New Riverfront Park Signals Growth in Manhattan’s Northernmost Neighborhood

By Catherine Yang, Epoch Times
January 20, 2014 Updated: January 20, 2014

NEW YORK—The population of Inwood in northern Manhattan keeps growing, along with interest in retail quickly rising. Muscota Marsh, a new riverfront park was opened to the public there last week.

Columbia University with the Parks Department build the park, which was designed by the High Line co-designer James Corner Field Operations. A ribbon-cutting ceremony will be held for the park in the spring. 

The park runs along the Harlem River near Columbia University’s Baker Field on a one-acre plot of land between West 218th Street and Indian Road. There are entrances on West 218th Street and from Inwood Hill Park.

Columbia aims to bring in new waterfront amenities with the park and increase educational and recreational activities for both the university and local communities. 

Features include a moss and fern covered wall on the southern edge of the park, designed to create a cooler microclimate during the summer; native wetland plants; and areas designed to target wildlife like marshes for wading birds, like the Great Blue Heron and Snowy Egret. The park will also offer kayak and canoe access.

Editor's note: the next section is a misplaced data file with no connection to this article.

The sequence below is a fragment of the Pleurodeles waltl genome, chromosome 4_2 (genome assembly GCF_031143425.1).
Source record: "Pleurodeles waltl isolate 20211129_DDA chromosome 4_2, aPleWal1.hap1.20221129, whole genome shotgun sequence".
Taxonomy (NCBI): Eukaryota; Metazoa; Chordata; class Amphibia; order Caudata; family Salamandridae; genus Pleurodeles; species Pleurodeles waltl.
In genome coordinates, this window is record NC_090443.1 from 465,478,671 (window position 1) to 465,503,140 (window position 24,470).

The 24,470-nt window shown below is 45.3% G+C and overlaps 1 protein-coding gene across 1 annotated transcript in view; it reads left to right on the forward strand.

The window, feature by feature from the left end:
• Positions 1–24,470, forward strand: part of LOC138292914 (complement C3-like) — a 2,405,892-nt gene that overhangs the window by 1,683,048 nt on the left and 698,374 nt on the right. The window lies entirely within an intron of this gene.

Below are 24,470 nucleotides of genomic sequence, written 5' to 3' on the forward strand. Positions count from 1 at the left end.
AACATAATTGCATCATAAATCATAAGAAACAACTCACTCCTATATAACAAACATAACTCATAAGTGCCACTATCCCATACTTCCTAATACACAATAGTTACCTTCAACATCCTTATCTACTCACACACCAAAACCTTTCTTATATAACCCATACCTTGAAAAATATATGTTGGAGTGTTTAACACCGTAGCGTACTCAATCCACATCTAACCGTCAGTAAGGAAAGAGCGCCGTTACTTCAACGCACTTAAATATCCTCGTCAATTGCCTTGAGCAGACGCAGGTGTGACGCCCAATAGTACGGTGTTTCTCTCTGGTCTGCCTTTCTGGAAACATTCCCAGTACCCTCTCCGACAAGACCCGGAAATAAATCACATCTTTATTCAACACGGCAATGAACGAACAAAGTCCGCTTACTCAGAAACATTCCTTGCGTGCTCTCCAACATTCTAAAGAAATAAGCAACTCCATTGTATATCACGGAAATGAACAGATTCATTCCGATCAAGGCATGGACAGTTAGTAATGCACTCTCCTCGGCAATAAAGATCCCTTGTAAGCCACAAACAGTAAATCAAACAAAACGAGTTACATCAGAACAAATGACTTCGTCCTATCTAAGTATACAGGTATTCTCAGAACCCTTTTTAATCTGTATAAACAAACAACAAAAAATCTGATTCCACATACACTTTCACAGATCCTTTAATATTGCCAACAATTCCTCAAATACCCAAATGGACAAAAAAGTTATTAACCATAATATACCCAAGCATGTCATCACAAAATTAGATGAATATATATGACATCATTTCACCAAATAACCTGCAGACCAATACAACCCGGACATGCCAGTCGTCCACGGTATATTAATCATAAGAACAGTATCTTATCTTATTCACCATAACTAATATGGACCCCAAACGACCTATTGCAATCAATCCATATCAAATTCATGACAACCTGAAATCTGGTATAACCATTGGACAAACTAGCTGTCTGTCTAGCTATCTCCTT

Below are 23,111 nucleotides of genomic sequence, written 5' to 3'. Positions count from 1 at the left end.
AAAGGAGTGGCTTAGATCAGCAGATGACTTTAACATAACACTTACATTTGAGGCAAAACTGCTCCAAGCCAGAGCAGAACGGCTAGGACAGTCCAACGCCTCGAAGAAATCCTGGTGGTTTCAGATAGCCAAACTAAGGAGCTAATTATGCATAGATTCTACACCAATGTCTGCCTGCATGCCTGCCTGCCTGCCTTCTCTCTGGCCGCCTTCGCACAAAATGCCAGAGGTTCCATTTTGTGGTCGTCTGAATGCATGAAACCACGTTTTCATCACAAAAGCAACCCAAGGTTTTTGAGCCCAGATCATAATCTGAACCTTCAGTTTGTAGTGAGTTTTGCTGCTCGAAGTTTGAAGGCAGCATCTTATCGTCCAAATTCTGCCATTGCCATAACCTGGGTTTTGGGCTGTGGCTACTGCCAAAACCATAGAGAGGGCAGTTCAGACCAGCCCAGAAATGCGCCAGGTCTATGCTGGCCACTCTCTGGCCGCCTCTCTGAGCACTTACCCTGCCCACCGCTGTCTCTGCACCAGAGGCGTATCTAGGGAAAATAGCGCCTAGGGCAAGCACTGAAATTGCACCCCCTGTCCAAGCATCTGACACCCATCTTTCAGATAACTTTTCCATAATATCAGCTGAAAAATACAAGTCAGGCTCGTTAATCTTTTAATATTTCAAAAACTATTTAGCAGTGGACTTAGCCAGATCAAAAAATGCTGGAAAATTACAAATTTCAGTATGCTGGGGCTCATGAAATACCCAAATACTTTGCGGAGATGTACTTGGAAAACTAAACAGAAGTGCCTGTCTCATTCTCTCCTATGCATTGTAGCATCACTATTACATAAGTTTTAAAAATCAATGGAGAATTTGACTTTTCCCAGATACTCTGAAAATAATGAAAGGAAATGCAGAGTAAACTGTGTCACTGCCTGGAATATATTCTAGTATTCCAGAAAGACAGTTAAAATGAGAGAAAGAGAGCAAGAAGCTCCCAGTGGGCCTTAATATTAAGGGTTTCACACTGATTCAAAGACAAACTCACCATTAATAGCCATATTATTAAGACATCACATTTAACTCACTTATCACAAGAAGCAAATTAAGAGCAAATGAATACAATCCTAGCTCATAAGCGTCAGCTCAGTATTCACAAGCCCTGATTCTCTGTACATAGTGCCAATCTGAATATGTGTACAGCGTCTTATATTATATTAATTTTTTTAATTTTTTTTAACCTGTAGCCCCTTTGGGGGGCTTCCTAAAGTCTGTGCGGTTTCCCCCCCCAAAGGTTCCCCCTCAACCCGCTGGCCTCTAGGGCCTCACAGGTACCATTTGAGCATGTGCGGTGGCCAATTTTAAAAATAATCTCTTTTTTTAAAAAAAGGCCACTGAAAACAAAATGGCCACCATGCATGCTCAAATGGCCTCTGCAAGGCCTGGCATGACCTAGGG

The park’s construction had been delayed due to Hurricane Sandy, but was then extended to include Inwood Hill Park’s 196-acres along the waterfront, which also accommodates local residents.

In recent years, more people have been moving to Inwood Hill, as well as other Northern Manhattan neighborhoods. 

The number of people ridding to the A-line Dyckman Street subway stop in Inwood has increased 28 percent from 2007 to 2012 according to The Metropolitan Transportation Authority.

People moving into the area tend to be families looking for space to grow, as there are more two- and three-bedroom units in Inwood, and prices haven’t risen as much compared with the rest of Manhattan. According to the UJA-Federation’s 2011 Jewish Community Study of New York, the 18–39 age group in Washington Heights and Inwood is 40 percent, compared with 20 percent in the rest of Manhattan.

According to brokers interviewed by Crain’s, chain stores like Chipotle and Blink are showing interest in the area, which currently has more stores like Domino’s Pizza and one dollar stores. Larger banks have also started to set up branches there. 

The first Starbucks opened in Inwood late last year, which brokers say serves as a signal to other more affluent brands. 

Rents in the area have risen to over $100 per square foot, nearly a third from the last few years.

Over the past year, the number of bars in the neighborhood has also spiked. In the first half of 2013, 60 liquor, beer, and wine licenses were granted in the area, up 50 percent from 2008. Consequently, noise complaints rose to 20,000, almost by a third in the same time period.